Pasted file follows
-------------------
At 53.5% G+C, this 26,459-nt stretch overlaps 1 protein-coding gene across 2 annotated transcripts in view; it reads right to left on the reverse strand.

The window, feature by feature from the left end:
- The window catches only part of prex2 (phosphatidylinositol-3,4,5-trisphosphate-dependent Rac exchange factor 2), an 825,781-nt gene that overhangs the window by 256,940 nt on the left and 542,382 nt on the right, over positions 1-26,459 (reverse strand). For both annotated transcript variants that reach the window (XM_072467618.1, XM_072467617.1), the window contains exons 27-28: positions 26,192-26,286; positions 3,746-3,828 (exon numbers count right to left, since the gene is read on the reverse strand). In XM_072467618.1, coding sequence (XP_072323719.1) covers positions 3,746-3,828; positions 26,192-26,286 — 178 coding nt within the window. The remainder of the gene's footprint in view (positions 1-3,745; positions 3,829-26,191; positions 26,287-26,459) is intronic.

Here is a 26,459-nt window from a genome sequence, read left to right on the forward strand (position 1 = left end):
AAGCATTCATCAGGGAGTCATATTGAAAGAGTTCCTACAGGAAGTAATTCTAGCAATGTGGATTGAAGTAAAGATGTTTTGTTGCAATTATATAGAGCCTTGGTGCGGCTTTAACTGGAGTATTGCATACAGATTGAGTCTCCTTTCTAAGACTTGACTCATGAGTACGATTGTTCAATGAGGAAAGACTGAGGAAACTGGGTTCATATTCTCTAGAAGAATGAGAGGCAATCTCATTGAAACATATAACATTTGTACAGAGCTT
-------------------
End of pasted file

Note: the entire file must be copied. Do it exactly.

At 53.5% G+C, this 26,459-nt stretch overlaps 1 protein-coding gene across 2 annotated transcripts in view; it reads right to left on the reverse strand.

The window, feature by feature from the left end:
- The window catches only part of prex2 (phosphatidylinositol-3,4,5-trisphosphate-dependent Rac exchange factor 2), an 825,781-nt gene that overhangs the window by 256,940 nt on the left and 542,382 nt on the right, over positions 1-26,459 (reverse strand). For both annotated transcript variants that reach the window (XM_072467618.1, XM_072467617.1), the window contains exons 27-28: positions 26,192-26,286; positions 3,746-3,828 (exon numbers count right to left, since the gene is read on the reverse strand). In XM_072467618.1, coding sequence (XP_072323719.1) covers positions 3,746-3,828; positions 26,192-26,286 — 178 coding nt within the window. The remainder of the gene's footprint in view (positions 1-3,745; positions 3,829-26,191; positions 26,287-26,459) is intronic.

Here is a 26,459-nt window from a genome sequence, read left to right on the forward strand (position 1 = left end):
AAGCATTCATCAGGGAGTCATATTGAAAGAGTTCCTACAGGAAGTAATTCTAGCAATGTGGATTGAAGTAAAGATGTTTTGTTGCAATTATATAGAGCCTTGGTGCGGCTTTAACTGGAGTATTGCATACAGATTGAGTCTCCTTTCTAAGACTTGACTCATGAGTACGATTGTTCAATGAGGAAAGACTGAGGAAACTGGGTTCATATTCTCTAGAAGAATGAGAGGCAATCTCATTGAAACATATAACATTTGTACAGAGCTT